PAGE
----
6/19/2013 – News and opinion about the timesizing alternative to downsizing, reinvented thousands of times every day in every recession by mainly mid- and small-size companies, but still today an afterthought, though any economy that's still around 50 years from today will long since have made it first and foremost - ( [commentary] by Phil Hyde ecdesignr@yahoo.ca unless otherwise initialed ) -

  1. Work sharing measures can save jobs in times of crisis: ILO, (6/18 late pickup) Xinhua via big5.xinhuanet.com
    GENEVA, Switzerland -- Reducing hours of work can have positive effects on employment levels during a severe economic downturn, said a book released Tuesday by the International Labour Organization (ILO).
    Work sharing has been widely used to preserve jobs during the economic crisis from 2008 to 2009 and its aftermath, and may even have the potential to generate new employment, said the book titled "Work sharing during the Great Recession."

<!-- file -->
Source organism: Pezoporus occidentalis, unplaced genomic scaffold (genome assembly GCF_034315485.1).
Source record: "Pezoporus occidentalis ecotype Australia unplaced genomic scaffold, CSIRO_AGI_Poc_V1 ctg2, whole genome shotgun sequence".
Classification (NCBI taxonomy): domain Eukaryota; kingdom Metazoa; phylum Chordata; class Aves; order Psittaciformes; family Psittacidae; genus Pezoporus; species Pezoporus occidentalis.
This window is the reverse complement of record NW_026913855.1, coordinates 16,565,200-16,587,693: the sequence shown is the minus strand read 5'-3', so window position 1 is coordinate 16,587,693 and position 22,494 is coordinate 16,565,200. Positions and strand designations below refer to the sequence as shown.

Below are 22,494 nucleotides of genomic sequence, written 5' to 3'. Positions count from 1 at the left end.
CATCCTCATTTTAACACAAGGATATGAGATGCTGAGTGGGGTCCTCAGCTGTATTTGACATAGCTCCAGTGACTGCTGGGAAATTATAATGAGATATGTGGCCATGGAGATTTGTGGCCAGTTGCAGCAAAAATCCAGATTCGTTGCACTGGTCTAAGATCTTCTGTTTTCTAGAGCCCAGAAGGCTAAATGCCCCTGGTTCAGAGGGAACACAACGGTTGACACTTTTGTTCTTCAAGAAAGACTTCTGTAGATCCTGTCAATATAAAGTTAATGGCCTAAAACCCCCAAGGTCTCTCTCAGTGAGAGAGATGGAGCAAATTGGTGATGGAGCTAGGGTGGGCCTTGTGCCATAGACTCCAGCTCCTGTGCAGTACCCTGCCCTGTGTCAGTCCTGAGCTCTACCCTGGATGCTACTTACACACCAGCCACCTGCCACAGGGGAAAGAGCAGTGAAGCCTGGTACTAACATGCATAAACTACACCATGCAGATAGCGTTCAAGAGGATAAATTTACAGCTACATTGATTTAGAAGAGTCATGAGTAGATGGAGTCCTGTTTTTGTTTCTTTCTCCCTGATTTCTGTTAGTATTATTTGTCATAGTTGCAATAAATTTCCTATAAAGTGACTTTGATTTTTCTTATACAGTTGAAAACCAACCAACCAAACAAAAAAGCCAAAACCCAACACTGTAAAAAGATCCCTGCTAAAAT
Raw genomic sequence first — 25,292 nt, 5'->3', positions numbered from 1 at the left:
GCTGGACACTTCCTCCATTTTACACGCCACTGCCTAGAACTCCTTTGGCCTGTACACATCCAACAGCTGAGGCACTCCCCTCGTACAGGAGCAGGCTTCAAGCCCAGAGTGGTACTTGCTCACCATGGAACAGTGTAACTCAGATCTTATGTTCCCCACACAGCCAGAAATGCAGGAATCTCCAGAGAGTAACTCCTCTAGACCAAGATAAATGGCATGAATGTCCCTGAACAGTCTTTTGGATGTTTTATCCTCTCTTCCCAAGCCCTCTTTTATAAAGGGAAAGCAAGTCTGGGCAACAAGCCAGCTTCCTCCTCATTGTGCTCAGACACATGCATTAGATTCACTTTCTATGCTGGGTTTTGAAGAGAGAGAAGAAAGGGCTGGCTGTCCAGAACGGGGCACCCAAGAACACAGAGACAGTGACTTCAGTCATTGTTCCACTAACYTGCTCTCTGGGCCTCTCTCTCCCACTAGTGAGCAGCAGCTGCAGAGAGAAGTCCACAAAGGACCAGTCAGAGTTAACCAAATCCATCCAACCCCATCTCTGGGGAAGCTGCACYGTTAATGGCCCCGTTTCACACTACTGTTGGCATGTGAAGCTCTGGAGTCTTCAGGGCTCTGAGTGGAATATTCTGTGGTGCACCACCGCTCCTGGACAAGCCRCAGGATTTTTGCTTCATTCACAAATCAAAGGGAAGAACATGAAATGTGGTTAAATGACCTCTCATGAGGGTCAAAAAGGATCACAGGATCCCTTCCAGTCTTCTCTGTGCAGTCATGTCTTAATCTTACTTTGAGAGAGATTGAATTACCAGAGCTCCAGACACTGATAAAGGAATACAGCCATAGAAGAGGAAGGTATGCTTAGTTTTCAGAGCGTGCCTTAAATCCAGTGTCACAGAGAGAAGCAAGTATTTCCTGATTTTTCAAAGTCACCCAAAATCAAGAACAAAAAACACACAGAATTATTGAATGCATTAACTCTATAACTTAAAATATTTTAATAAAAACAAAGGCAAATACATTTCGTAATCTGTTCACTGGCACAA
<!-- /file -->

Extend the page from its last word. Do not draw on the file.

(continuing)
[Especially if upgraded to the TImesizing level.]
    ILO researcher Jon C. Messenger, co-editor of the book, said that if crisis work-sharing policies are properly designed and implemented, the result can be a "win-win-win solution."
    "Workers can keep their jobs; companies can survive the crisis and be well-positioned when growth returns, while governments as well as society as a whole can save on the costs of unemployment and social exclusion," he said.
    The book offers an in-depth analysis of crisis work-sharing programs from around the world. It said that for work sharing programs to be effective they must be strongly supported by governments.
    Balanced eligibility criteria for companies and workers, minimal administrative requirements for companies, flexibility in the volume and patterns of hours reduction, wage supplements for affected workers, and reasonable but fixed time limits on work-sharing subsidies must also be included to make the programs effective.